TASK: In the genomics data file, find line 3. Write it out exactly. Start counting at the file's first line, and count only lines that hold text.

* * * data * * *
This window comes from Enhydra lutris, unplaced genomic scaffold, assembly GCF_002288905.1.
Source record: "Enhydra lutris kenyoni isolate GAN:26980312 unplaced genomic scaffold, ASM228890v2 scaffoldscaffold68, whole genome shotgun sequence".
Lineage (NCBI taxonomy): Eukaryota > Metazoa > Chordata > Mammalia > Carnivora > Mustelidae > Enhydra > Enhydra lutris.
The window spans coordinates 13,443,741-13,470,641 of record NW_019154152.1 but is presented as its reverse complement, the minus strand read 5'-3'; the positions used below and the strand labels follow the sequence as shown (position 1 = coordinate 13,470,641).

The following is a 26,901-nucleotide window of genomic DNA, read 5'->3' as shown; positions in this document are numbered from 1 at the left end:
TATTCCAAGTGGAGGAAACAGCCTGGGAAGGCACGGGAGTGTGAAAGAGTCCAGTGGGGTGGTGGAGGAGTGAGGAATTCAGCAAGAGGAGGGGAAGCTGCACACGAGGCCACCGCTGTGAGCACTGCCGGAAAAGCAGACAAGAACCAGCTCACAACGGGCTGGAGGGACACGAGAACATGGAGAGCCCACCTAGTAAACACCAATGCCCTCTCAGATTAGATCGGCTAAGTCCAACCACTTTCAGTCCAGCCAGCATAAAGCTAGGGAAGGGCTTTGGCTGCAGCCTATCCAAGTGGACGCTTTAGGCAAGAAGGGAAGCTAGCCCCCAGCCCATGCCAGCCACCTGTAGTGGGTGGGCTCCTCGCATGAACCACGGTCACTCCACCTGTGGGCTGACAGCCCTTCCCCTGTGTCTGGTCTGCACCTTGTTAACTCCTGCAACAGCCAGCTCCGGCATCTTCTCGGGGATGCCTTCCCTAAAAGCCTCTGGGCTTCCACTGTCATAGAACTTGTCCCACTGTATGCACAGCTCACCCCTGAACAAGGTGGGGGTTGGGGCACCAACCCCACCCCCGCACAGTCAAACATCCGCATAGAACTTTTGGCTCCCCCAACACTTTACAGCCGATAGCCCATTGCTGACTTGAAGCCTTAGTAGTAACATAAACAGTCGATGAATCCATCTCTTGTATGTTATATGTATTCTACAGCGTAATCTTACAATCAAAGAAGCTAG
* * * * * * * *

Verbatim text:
Lineage (NCBI taxonomy): Eukaryota > Metazoa > Chordata > Mammalia > Carnivora > Mustelidae > Enhydra > Enhydra lutris.